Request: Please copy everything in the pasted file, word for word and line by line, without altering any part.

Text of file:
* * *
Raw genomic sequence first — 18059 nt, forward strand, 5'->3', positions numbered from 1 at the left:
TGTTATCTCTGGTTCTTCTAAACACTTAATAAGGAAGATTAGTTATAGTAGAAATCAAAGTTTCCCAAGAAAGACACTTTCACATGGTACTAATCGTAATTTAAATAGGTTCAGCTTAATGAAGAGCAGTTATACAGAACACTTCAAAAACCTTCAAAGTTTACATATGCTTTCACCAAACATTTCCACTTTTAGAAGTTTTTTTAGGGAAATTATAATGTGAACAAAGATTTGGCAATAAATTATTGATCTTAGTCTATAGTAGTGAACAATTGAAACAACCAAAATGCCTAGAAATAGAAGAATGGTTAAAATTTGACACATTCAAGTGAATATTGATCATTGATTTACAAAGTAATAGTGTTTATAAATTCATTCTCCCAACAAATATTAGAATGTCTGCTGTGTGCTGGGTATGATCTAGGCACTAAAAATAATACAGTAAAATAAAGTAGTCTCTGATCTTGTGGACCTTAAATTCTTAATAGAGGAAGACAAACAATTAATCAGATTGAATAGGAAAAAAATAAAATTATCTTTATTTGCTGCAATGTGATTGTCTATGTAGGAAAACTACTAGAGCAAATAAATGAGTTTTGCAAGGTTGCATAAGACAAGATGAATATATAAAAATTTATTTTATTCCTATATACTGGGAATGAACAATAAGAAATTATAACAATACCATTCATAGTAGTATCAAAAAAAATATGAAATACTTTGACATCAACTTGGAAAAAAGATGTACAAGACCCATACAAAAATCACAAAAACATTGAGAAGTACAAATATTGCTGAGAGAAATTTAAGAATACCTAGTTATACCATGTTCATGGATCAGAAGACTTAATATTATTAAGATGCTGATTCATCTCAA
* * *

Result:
Raw genomic sequence first — 18059 nt, forward strand, 5'->3', positions numbered from 1 at the left:
TGTTATCTCTGGTTCTTCTAAACACTTAATAAGGAAGATTAGTTATAGTAGAAATCAAAGTTTCCCAAGAAAGACACTTTCACATGGTACTAATCGTAATTTAAATAGGTTCAGCTTAATGAAGAGCAGTTATACAGAACACTTCAAAAACCTTCAAAGTTTACATATGCTTTCACCAAACATTTCCACTTTTAGAAGTTTTTTTAGGGAAATTATAATGTGAACAAAGATTTGGCAATAAATTATTGATCTTAGTCTATAGTAGTGAACAATTGAAACAACCAAAATGCCTAGAAATAGAAGAATGGTTAAAATTTGACACATTCAAGTGAATATTGATCATTGATTTACAAAGTAATAGTGTTTATAAATTCATTCTCCCAACAAATATTAGAATGTCTGCTGTGTGCTGGGTATGATCTAGGCACTAAAAATAATACAGTAAAATAAAGTAGTCTCTGATCTTGTGGACCTTAAATTCTTAATAGAGGAAGACAAACAATTAATCAGATTGAATAGGAAAAAAATAAAATTATCTTTATTTGCTGCAATGTGATTGTCTATGTAGGAAAACTACTAGAGCAAATAAATGAGTTTTGCAAGGTTGCATAAGACAAGATGAATATATAAAAATTTATTTTATTCCTATATACTGGGAATGAACAATAAGAAATTATAACAATACCATTCATAGTAGTATCAAAAAAAATATGAAATACTTTGACATCAACTTGGAAAAAAGATGTACAAGACCCATACAAAAATCACAAAAACATTGAGAAGTACAAATATTGCTGAGAGAAATTTAAGAATACCTAGTTATACCATGTTCATGGATCAGAAGACTTAATATTATTAAGATGCTGATTCATCTCAA